Shawnee Volunteers to Get New Home

APRIL 22, 2002

By Dan Reany
The Winchester Star


Shawnee Volunteer Fire and Rescue Co. will start out its next 50 years of service to the community in a new building.

After three years of planning and preparation, Shawnee should move into its new 28,800-square-foot, state-of-the-art facility by January, according to Jay Bailey, president of the company.

The $2.7 million facility will be located off Weems Lane on a street Shawnee will build. The street, named Valor Drive by members of the department, will tie into Taft Avenue and will eventually run all the way to Valley Avenue.

Shawnee’s four-acre site was donated by Dennis Molden of Molden Real Estate in exhange for Shawnee’s agreement to construct the $400,000 road.

Molden’s father, Ed, donated one of three pieces of property on Roosevelt Boulevard where Shawnee’s building currently sits. Ed Molden donated one piece of land. Charles Pine donated another, and Shawnee bought another.

The building on Roosevelt Boulevard has been renovated five times. “We’ve just outgrown it,” said Chief Russ Kerns, whose father came on board at the department in 1955, shortly after it was incorporated in 1953. “It’s too small and antiquated. Parking for fund-raisers is another reason.”

The new building will have four drive-through double bays for eight pieces of equipment, compared to the single-entry bays for four or five pieces of equipment Shawnee currently has.

While the present location has one room for training, workout equipment, and some office space, dedicated spaces in the new building will keep everything separate and more accessible.

Everyone will sleep better with living quarters divided into private cubicles with two bunks each. “We’ve always been piecing it together,” Bailey said. “Now it’ll be more of a home.”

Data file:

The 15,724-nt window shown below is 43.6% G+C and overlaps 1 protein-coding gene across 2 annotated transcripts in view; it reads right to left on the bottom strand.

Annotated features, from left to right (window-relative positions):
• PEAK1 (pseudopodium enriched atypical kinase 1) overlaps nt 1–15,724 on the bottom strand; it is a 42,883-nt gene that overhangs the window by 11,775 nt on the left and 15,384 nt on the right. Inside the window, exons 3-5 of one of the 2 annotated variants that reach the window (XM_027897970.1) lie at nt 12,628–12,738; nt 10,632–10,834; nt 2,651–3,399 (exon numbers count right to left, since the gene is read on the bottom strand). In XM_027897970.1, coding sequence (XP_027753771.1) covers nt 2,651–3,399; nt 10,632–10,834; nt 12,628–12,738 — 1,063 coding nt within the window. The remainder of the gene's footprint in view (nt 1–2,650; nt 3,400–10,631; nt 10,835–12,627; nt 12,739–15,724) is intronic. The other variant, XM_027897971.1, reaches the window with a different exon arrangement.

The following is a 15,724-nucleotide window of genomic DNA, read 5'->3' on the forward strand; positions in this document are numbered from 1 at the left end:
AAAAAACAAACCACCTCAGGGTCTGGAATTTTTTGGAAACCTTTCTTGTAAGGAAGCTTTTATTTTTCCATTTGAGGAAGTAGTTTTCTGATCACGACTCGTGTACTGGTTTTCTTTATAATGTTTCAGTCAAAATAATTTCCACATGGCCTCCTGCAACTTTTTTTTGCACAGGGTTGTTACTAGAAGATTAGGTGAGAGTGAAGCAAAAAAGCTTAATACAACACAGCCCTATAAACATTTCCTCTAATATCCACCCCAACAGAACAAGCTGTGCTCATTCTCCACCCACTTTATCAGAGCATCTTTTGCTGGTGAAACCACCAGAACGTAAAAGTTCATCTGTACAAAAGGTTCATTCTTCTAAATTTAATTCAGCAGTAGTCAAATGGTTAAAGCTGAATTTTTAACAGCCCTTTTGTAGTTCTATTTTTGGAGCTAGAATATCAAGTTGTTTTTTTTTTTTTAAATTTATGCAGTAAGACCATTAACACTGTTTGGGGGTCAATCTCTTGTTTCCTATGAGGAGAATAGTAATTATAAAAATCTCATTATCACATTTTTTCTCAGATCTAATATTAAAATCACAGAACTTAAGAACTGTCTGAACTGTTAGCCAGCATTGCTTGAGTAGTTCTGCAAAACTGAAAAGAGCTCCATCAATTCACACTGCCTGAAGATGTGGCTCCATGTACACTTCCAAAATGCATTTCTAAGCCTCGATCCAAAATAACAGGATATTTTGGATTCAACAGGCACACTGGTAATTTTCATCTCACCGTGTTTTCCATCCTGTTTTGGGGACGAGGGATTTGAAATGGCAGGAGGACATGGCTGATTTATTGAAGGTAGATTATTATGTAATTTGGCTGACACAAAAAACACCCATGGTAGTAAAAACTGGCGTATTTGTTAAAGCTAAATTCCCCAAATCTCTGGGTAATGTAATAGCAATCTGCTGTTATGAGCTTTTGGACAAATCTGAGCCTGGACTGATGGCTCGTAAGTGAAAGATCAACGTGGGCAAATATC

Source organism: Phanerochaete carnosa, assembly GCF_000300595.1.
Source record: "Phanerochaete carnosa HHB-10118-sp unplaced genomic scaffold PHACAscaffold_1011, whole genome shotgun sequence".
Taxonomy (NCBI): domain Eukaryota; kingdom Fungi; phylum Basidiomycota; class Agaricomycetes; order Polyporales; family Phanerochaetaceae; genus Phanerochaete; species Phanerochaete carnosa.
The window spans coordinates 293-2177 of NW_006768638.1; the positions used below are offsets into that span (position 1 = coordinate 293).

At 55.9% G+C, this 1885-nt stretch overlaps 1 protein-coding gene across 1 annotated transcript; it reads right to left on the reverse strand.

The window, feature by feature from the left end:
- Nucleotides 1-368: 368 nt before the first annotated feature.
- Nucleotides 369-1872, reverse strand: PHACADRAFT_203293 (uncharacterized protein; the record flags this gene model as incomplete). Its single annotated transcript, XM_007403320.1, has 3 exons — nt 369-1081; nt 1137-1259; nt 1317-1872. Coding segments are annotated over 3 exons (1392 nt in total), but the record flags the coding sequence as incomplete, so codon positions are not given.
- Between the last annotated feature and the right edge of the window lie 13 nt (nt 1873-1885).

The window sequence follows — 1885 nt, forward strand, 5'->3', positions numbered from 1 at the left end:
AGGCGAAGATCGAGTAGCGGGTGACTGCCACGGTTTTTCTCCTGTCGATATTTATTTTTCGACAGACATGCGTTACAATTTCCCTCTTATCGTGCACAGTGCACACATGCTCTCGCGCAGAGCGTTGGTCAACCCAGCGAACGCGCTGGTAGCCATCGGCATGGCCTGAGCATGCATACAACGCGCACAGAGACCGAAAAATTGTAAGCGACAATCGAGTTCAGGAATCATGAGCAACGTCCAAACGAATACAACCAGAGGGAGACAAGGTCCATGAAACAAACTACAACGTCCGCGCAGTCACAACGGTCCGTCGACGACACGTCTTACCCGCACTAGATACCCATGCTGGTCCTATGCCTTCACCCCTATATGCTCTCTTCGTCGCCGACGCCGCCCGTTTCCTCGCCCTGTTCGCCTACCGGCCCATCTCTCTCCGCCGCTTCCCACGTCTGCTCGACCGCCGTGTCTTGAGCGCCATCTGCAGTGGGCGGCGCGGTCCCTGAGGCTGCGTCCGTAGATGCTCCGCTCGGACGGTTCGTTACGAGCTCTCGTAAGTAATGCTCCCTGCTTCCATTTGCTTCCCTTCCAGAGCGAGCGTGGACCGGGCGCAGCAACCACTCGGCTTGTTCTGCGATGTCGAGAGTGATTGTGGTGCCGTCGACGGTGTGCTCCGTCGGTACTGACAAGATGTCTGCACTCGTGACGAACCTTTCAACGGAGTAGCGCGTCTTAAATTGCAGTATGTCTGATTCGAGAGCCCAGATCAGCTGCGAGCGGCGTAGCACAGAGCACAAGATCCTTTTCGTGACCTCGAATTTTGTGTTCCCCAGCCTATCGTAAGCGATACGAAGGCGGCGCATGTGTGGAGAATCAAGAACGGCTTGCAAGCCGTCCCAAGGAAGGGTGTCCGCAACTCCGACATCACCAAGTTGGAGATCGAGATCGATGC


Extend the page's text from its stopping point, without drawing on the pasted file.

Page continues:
Greenway Engineering did the site work on the future Valor Drive, and Ricketts Construction Co. will handle the building, with John Smith as project manager.

The final drawings for the facility were done by Terry Stone’s Design Concepts.

“The first plan was done on the back of a napkin when we were talking one night,” Kerns said. Tracy Umbenour, company treasurer, did the napkin plan. Kevin Duckwall, a career medic with the company, got the plan to scale on graph paper. John Smith at Ricketts made a few tweaks, and the plans then went to Terry Stone to be finalized with a few more tweaks. “But it’s still pretty much the plan we came up with on the back of that napkin,” Kerns said.

Shawnee will probably sell its Roosevelt Boulevard building, which recently appraised for about $800,000, Bailey and Kerns said. “One of the biggest selling points is that we’ve got the second largest congregating area in the city, next to the Moose Hall, as far as I know,” Kerns said.

“We hope the new building will bring in some new people,” Kerns said. “It’s a very appealing design.”

One future member will probably be Chase, Kerns’ son who is now 5 and hangs close to his dad’s side. “There’s the third generation chief growing up,” Russ Kerns said.